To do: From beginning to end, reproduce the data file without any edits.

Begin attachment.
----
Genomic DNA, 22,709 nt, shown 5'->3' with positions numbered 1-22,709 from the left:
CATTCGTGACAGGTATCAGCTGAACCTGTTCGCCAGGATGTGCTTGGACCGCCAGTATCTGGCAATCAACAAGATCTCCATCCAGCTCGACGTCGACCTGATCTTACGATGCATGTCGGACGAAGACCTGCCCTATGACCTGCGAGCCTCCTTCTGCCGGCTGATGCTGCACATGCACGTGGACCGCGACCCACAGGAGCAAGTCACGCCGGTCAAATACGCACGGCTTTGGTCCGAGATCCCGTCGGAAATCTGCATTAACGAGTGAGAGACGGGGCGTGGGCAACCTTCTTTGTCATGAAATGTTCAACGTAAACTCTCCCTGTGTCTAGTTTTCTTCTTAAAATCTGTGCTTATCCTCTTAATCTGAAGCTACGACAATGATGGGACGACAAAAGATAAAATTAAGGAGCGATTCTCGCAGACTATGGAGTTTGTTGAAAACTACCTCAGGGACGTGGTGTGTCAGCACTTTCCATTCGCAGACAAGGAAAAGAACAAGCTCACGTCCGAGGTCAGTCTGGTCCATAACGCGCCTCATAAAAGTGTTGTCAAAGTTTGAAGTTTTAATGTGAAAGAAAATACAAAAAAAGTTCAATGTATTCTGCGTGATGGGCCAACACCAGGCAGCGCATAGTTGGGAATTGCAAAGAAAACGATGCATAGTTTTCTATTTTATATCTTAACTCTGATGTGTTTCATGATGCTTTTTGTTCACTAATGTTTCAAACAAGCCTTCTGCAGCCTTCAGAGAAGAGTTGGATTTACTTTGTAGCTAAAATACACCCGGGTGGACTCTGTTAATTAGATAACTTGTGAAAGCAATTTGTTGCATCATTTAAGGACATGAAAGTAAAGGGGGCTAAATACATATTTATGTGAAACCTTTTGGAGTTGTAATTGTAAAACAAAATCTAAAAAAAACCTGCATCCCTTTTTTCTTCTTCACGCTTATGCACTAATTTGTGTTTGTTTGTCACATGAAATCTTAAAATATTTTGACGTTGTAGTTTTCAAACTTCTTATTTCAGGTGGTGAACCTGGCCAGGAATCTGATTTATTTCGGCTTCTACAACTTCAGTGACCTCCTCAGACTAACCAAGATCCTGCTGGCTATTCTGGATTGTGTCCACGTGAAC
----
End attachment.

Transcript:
Genomic DNA, 22,709 nt, shown 5'->3' with positions numbered 1-22,709 from the left:
CATTCGTGACAGGTATCAGCTGAACCTGTTCGCCAGGATGTGCTTGGACCGCCAGTATCTGGCAATCAACAAGATCTCCATCCAGCTCGACGTCGACCTGATCTTACGATGCATGTCGGACGAAGACCTGCCCTATGACCTGCGAGCCTCCTTCTGCCGGCTGATGCTGCACATGCACGTGGACCGCGACCCACAGGAGCAAGTCACGCCGGTCAAATACGCACGGCTTTGGTCCGAGATCCCGTCGGAAATCTGCATTAACGAGTGAGAGACGGGGCGTGGGCAACCTTCTTTGTCATGAAATGTTCAACGTAAACTCTCCCTGTGTCTAGTTTTCTTCTTAAAATCTGTGCTTATCCTCTTAATCTGAAGCTACGACAATGATGGGACGACAAAAGATAAAATTAAGGAGCGATTCTCGCAGACTATGGAGTTTGTTGAAAACTACCTCAGGGACGTGGTGTGTCAGCACTTTCCATTCGCAGACAAGGAAAAGAACAAGCTCACGTCCGAGGTCAGTCTGGTCCATAACGCGCCTCATAAAAGTGTTGTCAAAGTTTGAAGTTTTAATGTGAAAGAAAATACAAAAAAAGTTCAATGTATTCTGCGTGATGGGCCAACACCAGGCAGCGCATAGTTGGGAATTGCAAAGAAAACGATGCATAGTTTTCTATTTTATATCTTAACTCTGATGTGTTTCATGATGCTTTTTGTTCACTAATGTTTCAAACAAGCCTTCTGCAGCCTTCAGAGAAGAGTTGGATTTACTTTGTAGCTAAAATACACCCGGGTGGACTCTGTTAATTAGATAACTTGTGAAAGCAATTTGTTGCATCATTTAAGGACATGAAAGTAAAGGGGGCTAAATACATATTTATGTGAAACCTTTTGGAGTTGTAATTGTAAAACAAAATCTAAAAAAAACCTGCATCCCTTTTTTCTTCTTCACGCTTATGCACTAATTTGTGTTTGTTTGTCACATGAAATCTTAAAATATTTTGACGTTGTAGTTTTCAAACTTCTTATTTCAGGTGGTGAACCTGGCCAGGAATCTGATTTATTTCGGCTTCTACAACTTCAGTGACCTCCTCAGACTAACCAAGATCCTGCTGGCTATTCTGGATTGTGTCCACGTGAAC